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RISMEDIA, May 6, 2009-In testimony submitted to the U.S. House of Representatives on April 23, the American Homeowners Grassroots Alliance (AHGA) urged Congress to take steps to reform the mortgage market and prevent future meltdowns. The House Financial Services Committee hearing followed a similar hearing earlier in the week by the House Joint Economic Committee.

In the earlier hearing, Columbia University Professor, and 2001 Nobel Prize recipient, Joseph Stiglitz recommended that the government break the behemoth financial firms into smaller, more transparent companies. Massachusetts Institute of Technology Professor Simon Johnson urged that our antitrust laws be overhauled to prevent the future development of financial firms that are too large, and also urged that the existing very large financial services companies be broken up. AHGA also believes that the biggest financial service organizations may well have gotten so large that they are at the point that any benefits of their economies of scale are more than offset by their bureaucratic inefficiencies, and the potential drastic impact of their failure on the U.S. and the world economy.

AHGA commended House Financial Services Committee Chairman Barney Frank, Representative Brad Miller, and Representative Mel Watt for sponsoring H.R. 1728, the Mortgage Reform and Anti-Predatory Lending Act of 2009. The legislation would create a federal mortgage originator “duty of care” that requires licensing and registration, as applicable under state or federal law, presenting consumers with appropriate mortgage loans (i.e., loans that a consumer has a reasonable ability to repay, which have a tangible benefit, and that do not have predatory characteristics), making full disclosures to consumers, and assuring that lenders comply with mortgage origination requirements. It would establish minimum professional standards for entrance into the mortgage origination profession, strong sanctions for violation of the duty of care, and independent determination of fault.

Since many real estate agents and real estate brokers have also been accomplices to the predatory lending process, “duty of care” requirements should be expanded to create a parallel minimum professional standard for entrance into the real estate services profession, strong sanctions for violation of the fiduciary duty of real estate brokers and agents, and independent determination of fault. Currently, minimum professional standards in that sector are too low, fiduciary duty to their clients is often ignored or undermined by industry rules, and regulatory capture usually characterizes the rulemaking and standards enforcement in that field.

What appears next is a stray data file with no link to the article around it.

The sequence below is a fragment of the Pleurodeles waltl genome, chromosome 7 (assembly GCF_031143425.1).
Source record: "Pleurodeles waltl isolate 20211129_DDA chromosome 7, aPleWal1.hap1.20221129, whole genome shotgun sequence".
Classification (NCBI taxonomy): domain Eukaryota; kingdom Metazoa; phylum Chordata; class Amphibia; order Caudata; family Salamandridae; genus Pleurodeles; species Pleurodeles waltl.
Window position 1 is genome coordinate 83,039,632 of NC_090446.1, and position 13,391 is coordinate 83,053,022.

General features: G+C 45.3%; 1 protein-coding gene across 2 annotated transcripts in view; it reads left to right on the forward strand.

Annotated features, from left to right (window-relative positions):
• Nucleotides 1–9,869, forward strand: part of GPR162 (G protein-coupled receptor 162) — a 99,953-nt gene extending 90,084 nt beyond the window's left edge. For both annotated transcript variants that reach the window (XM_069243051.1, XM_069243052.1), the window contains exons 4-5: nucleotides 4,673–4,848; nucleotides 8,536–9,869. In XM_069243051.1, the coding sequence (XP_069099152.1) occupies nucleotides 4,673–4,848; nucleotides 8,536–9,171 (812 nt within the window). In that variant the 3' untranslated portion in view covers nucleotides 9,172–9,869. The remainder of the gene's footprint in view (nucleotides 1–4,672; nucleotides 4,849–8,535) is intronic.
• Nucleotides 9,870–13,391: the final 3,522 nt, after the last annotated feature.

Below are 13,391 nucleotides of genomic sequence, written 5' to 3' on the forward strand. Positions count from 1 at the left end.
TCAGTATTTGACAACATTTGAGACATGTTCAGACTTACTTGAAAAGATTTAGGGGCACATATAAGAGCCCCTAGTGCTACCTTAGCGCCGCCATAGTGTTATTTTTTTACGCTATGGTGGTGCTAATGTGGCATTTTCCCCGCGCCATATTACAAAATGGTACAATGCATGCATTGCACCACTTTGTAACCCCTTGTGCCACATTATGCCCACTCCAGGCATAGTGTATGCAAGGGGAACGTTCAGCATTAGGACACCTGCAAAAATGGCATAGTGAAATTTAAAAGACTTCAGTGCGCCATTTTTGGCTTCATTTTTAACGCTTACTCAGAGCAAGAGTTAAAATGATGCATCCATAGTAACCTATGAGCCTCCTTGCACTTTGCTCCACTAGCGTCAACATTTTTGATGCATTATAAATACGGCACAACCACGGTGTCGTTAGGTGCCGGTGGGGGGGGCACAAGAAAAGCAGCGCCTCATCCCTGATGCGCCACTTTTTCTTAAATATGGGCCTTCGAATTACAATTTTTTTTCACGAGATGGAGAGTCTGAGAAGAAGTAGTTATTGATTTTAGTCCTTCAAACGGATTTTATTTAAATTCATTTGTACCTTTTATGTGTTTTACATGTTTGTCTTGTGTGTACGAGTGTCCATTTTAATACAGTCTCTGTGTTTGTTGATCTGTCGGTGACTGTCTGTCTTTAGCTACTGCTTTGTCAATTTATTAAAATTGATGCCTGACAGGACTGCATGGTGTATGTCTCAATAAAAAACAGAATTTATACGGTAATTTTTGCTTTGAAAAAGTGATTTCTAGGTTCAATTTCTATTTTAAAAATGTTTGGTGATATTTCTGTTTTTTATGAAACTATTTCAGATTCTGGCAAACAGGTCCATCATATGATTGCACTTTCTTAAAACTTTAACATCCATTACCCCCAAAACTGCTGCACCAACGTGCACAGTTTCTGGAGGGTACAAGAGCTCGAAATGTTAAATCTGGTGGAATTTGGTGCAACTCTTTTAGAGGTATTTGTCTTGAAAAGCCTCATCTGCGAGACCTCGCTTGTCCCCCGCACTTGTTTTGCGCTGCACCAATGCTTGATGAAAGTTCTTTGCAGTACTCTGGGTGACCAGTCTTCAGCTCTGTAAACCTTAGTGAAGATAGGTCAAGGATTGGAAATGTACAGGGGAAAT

The legislation establishes a “safe harbor” for qualified mortgages (which should include FHA, VA, rural housing and mortgages purchased by Fannie Mae and Freddie Mac). It serves the useful purpose of providing lenders reasonable guidelines they can rely on in carrying out those guidelines without fear of being second guessed. AHGA also supported additional standards and requirements designed to protect consumers, including mandating the availability of mortgages without prepayment penalties in each loan category. A lender would be allowed to offer a 30 year fixed rate mortgage with a prepayment penalty, for example, but they would also have to offer a 30 year fixed rate mortgage that had no such penalty, although the interest rate could be different.

In addition, lenders would have to provide advance notice of alternatives for holders of adjustable rate mortgages, prohibiting mandatory arbitration, requiring specific disclosures for loans that include negative amortization features, and prohibiting the creditor from directly or indirectly financing single-premium credit insurance in connection with a consumer mortgage loan. Steps to make appraisals more independent are included in the legislation, additional consumer counseling services would also be made available.

On April 29, the Committee approved the bill. It will next be considered on the floor of the House of Representatives. If passed, the Senate will also have to approve it or a similar bill and work out differences, if any, between the two. The Obama Administration has already indicated its support for the measure.

Courtesy of the American Homeowners Foundation and the American Homeowners Grassroots Alliance.

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